Chinese President Xi Jinping has offered African nations a generous hand by promising them a boost in infrastructure connectivity and trade, agricultural aid, and US$60 billion (S$83 billion) in financing, even as these nations seek more transfer of Chinese technology and know-how. Clearly, the Asian economic powerhouse and its African partners enjoy a win-win relationship both bilaterally - with China having extended about US$125 billion in loans to the continent since 2000 - and in their mutual benefits from China's Belt and Road Initiative (BRI). Africa is integral to the success of the BRI, which could transform the economic destinies of Asia, Oceania, Europe and Africa through the creation of trans-continental infrastructure links, such as roads, railways, ports and industrial hubs, along both land and sea trade routes.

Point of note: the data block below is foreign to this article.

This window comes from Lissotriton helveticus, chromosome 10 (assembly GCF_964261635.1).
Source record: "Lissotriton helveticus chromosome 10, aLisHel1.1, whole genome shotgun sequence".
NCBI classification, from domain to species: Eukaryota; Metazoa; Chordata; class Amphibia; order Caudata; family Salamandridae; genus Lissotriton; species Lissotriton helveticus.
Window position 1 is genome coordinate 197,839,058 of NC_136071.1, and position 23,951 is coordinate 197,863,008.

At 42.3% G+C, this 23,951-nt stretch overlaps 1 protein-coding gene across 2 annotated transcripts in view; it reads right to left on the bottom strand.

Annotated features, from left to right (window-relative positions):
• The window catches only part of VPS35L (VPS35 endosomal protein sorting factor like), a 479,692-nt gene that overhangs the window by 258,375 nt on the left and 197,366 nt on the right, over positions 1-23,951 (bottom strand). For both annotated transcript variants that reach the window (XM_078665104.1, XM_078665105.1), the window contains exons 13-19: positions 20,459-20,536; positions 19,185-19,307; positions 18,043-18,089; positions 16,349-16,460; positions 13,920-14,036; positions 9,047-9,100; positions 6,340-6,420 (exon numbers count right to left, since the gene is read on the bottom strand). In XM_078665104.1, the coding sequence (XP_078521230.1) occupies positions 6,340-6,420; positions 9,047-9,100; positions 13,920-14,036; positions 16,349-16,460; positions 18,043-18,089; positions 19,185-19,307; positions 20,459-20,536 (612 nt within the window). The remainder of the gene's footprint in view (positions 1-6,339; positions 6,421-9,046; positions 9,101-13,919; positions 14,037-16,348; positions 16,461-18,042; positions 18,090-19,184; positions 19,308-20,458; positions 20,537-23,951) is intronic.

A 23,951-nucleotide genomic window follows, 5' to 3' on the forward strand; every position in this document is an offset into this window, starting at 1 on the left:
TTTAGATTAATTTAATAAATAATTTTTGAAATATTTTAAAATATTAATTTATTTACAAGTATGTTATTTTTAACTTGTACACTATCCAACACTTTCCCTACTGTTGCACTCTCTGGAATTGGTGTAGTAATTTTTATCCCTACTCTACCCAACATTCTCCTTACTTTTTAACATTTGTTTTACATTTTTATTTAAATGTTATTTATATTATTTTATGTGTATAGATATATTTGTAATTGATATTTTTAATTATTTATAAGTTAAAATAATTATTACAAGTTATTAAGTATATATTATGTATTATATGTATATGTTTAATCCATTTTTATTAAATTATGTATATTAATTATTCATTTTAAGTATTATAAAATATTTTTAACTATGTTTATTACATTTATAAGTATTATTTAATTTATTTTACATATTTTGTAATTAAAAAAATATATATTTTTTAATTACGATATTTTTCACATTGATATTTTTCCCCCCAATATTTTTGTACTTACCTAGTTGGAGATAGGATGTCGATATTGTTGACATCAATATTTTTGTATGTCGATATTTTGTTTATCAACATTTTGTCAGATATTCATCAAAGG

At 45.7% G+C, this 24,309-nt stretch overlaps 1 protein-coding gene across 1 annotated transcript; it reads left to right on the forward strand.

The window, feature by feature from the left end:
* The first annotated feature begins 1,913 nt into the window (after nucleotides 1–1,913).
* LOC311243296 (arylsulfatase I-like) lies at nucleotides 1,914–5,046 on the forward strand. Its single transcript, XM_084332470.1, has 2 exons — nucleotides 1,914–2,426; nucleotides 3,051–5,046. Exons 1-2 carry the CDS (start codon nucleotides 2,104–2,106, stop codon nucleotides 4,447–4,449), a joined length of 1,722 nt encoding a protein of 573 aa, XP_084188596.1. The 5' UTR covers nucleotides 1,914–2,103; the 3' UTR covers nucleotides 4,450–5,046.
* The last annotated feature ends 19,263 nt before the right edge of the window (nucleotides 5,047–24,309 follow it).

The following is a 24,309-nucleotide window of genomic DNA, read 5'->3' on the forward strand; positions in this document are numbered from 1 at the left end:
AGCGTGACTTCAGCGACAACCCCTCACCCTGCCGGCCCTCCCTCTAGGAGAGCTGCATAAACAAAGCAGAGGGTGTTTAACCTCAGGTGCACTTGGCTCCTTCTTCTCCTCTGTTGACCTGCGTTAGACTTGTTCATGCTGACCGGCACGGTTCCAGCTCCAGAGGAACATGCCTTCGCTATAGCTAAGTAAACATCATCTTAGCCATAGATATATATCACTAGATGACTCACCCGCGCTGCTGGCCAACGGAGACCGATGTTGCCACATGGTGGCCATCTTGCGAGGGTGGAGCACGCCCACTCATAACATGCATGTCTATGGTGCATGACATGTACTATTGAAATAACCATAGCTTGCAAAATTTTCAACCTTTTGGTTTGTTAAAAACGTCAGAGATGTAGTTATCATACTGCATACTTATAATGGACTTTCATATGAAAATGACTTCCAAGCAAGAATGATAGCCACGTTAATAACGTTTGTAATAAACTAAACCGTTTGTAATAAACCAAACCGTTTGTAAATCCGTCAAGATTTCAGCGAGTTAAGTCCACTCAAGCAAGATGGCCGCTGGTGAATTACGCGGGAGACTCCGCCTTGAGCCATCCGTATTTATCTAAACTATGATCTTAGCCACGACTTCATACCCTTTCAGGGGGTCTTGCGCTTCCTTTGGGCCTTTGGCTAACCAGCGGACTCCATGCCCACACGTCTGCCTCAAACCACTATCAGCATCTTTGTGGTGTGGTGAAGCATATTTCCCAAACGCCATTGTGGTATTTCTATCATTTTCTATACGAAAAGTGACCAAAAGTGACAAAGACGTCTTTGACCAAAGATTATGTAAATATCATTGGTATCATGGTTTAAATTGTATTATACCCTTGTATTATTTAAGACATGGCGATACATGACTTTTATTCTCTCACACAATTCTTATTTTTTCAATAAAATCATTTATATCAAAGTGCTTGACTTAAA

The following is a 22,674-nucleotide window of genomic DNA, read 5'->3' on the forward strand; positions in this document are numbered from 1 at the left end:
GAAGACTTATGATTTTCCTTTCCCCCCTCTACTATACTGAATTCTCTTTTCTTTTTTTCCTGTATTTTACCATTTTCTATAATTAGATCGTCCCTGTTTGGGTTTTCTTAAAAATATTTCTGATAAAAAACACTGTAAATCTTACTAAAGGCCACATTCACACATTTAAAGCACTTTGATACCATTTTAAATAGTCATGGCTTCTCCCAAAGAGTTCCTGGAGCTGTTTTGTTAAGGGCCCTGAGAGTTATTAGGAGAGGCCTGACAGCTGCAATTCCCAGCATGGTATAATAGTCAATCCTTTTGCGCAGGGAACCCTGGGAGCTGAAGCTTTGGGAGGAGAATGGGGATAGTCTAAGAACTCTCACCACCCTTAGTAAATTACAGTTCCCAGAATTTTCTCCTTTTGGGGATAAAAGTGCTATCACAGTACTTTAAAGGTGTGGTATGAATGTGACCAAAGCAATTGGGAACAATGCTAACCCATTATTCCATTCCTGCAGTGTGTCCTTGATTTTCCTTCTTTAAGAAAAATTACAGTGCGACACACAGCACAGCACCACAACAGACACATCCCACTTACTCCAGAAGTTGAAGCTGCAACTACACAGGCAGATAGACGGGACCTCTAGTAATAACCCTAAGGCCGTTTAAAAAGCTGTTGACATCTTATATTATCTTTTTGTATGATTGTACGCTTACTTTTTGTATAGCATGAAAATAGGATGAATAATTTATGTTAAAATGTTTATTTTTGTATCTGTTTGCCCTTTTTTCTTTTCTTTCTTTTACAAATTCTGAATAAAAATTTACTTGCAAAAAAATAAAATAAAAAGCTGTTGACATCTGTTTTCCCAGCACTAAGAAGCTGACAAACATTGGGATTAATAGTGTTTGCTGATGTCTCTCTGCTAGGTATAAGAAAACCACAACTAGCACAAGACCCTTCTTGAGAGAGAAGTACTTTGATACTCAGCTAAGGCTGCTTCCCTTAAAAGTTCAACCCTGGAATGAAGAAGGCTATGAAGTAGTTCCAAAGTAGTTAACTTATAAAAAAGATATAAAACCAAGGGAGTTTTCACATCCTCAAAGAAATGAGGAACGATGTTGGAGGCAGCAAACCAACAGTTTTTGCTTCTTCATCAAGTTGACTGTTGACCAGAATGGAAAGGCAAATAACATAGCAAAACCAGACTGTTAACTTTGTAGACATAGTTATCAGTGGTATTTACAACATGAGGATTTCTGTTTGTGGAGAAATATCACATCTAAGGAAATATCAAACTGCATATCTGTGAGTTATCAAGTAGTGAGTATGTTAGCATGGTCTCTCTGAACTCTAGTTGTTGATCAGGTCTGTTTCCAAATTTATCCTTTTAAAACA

In the case of Africa, China's interest reveals the potential of a vast continent. Civil wars, famines, terror and corruption might dominate how the world sees much of Africa. But what this obscures are the riches of the land and the inventiveness of its people. Placing the continent's economic profile in historical perspective, the African Development Bank notes that in at least two-thirds of the African countries with data, per capita income rose for eight consecutive years at a rate of 3.5 per cent or more between 1950 and 2016. Growth was underpinned by improvements in economic fundamentals in some of the countries. Looking ahead, a McKinsey report says that the sources of the continent's future growth will include the world's most rapid urbanisation rate and, by 2034, a working-age population that is larger than either China's or India's. "Accelerating technological change is helping to unlock new opportunities for consumers and businesses, and Africa still has abundant resources," the report adds.